ICD-10 Adds Codes to Report Cyberbullying
Define, identify, and code this new form of bullying.
ICD-10-CM code revisions effective Oct. 1, 2018, acknowledge a new reality: psychological abuse inflicted through social media.
T74.3 Psychological abuse, confirmed
Added: Bullying and intimidation, confirmed
Added: Intimidation through social media confirmed
A collaborative effort within a medical office can capture valuable information for the patient record, assuring the best chance for a patient suffering from bullying and intimidation to receive proper medical care.
Cyberbullying comes in all forms, including email, Twitter, texts, video gaming, Instagram, etc. Because it doesn’t require face-to-face contact, it can happen 24 hours a day, seven days a week and reach its victims at work, home, or school.
The World Health Organization defines bullying (including cyberbullying) as:
… unwanted aggressive behavior by another child or group of children who are neither siblings nor in a romantic relationship with the victim. It involves repeated physical, psychological or social harm, and often takes place in schools and other settings where children gather, and online.
The National Institute of Health (NIH) similarly defines bullying, in general, as:
Bullying is when a person or group repeatedly tries to harm someone who is weaker or who they think is weaker. Sometimes it involves direct attacks such as hitting, name calling, teasing or taunting. Sometimes it is indirect, such as spreading rumors or trying to make others reject someone.
Often people dismiss bullying among kids as a normal part of growing up. But bullying is harmful. It can lead children and teenagers to feel tense and afraid. It may lead them to avoid school. In severe cases, teens who are bullied may feel they need to take drastic measures or react violently. Others even consider suicide. For some, the effects of bullying last a lifetime.
Childhelp.org says that when a child, preteen, or teen is cyberbullied, they may be “tormented, threatened, harassed, humiliated, embarrassed or otherwise targeted by another child, preteen or teen using the Internet, interactive and digital technologies or mobile phones.”
According to Childhelp.org, signs and symptoms that may indicate a child is a victim of cyberbullying are:
- Unexpectedly stops using their computer or cell phone
- Appears nervous or jumpy when they receive an instant message or email
- Seems uneasy about going to school or outside in general
- Is angry, depressed, or frustrated after using the computer or cell phone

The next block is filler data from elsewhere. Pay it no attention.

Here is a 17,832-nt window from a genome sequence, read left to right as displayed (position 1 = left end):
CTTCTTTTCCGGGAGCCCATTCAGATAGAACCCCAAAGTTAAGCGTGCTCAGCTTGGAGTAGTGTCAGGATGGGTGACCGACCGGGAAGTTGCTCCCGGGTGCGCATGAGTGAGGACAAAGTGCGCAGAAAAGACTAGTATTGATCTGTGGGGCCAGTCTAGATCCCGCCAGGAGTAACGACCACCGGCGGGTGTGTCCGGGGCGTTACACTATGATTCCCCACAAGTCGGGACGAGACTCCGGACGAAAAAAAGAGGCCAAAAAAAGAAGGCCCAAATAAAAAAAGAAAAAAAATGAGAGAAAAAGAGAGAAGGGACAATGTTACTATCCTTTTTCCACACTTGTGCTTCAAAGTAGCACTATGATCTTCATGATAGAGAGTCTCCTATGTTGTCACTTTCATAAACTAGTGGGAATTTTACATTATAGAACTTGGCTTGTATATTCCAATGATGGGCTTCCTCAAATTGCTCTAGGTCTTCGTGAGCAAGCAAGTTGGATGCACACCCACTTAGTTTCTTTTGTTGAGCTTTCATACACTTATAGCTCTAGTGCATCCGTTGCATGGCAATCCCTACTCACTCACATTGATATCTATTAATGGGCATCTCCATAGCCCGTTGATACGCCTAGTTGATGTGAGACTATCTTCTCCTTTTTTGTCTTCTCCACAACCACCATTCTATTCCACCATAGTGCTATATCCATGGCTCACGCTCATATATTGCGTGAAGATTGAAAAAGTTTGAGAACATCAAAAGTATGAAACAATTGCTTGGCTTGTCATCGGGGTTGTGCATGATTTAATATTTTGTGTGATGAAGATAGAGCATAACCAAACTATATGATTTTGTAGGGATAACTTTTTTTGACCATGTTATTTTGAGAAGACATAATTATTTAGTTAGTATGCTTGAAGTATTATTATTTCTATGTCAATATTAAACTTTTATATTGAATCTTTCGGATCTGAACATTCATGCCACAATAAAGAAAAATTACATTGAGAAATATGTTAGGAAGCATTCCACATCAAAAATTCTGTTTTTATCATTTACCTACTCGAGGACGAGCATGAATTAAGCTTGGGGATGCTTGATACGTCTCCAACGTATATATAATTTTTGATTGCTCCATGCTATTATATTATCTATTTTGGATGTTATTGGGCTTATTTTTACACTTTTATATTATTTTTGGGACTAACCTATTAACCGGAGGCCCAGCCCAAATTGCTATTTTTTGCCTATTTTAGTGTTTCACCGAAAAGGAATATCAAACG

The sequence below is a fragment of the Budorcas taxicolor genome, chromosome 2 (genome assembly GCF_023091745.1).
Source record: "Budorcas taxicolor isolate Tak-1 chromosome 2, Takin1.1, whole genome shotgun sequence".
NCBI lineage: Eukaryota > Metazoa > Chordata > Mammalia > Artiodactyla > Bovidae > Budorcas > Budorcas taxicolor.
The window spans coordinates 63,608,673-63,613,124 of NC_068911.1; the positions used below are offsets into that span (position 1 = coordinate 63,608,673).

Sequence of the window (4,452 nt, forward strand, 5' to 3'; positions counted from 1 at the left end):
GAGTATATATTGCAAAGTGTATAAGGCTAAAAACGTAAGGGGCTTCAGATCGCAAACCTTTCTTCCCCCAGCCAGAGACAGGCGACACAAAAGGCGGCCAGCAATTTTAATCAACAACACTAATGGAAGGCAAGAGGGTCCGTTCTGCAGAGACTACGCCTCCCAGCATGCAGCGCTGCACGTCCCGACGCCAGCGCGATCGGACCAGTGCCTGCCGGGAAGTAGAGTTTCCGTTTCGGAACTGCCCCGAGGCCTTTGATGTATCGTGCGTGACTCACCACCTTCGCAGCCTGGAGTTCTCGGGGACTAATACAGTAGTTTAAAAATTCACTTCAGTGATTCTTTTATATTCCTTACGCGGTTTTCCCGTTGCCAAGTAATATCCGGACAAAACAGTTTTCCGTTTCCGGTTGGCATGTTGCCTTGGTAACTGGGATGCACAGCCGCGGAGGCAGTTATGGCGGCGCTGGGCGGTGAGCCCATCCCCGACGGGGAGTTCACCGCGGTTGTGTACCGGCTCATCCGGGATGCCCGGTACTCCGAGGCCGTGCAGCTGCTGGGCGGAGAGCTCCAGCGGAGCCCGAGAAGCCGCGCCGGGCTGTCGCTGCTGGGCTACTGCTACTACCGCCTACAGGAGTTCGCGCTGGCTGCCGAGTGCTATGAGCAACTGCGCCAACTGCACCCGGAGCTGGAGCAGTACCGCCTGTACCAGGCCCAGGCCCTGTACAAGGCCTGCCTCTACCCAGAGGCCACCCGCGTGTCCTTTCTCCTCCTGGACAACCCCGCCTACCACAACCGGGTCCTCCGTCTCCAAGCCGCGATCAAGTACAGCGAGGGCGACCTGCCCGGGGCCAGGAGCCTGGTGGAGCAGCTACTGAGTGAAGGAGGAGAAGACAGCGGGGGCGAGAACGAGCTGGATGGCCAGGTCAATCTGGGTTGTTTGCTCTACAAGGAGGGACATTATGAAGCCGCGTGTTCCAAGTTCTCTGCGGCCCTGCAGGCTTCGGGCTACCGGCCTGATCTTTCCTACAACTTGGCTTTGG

- Avoids discussions about what they are doing on the computer or cell phone
- Is abnormally withdrawn from usual friends and family members
Translate Documentation to ICD-10
Much of the information documented in the patient record can be told through coding. The specificity of ICD-10 codes allows us to give a complete and accurate account of a patient’s disorders, symptoms, and circumstances. Everyone involved with the medical record should be familiar with how much of the documentation can be translated with ICD-10 and how important this is toward the overall care of the patient.
It is important to get the patient involved, as much as possible, with the history portion to explain the reason(s) behind the visit. Updated screening tools and questionnaires, such as the PHQ-9 depression screening and the PHQ-9 modified for teens, may help to identify abuse. Practices should ensure the results of all screening and questionnaire forms are reviewed by the provider and discussed with the patient. Sometimes, the patient’s response may not come out on paper, but when asked again by the healthcare provider, the patient might be ready to “open up” and discuss this sensitive matter.
Alert the Provider’s Team to Code Changes
Part of a medical coder’s job is to keep abreast of code changes and inform providers in a meeting, email, newsletter, or other acceptable communication. We all have a valuable role to play in the health and well-being of patients. Translating each patient record using accurate and up-to-date ICD-10-CM codes is crucial to this effort.
Julie Pisacane, CPMA, CPPM, CRC, CEMC, CRHC, CCA, is a professional billing compliance specialist of internal audit, compliance, and enterprise risk management at NYU Langone Health. She is a member of the Nassau Central, N.Y., local chapter.
The American Academy of Child and Adolescent Psychiatry (AACAP) offers PHQ-9 screening tools at: www.aacap.org/App_Themes/AACAP/docs/member_resources/toolbox_for_clinical_practice_and_outcomes/symptoms/GLAD-PC_PHQ-9.pdf
The National Council on Alcoholism and Drug Dependence-New Jersey offers a related tool at: www.ncaddnj.org/file.axd?file=2014%2f8%2fAnnual+adolescent+screening+form+-.pdf
World Health Organization, “Violence Against Children:”
NIH, “Bullying:” https://medlineplus.gov/bullying.html
ChildHelp.Org, “Signs and Symptoms of Teen Bullying and Abuse:” www.childhelp.org/story-resource-center/signs-symptoms-teen-bullying-abuse/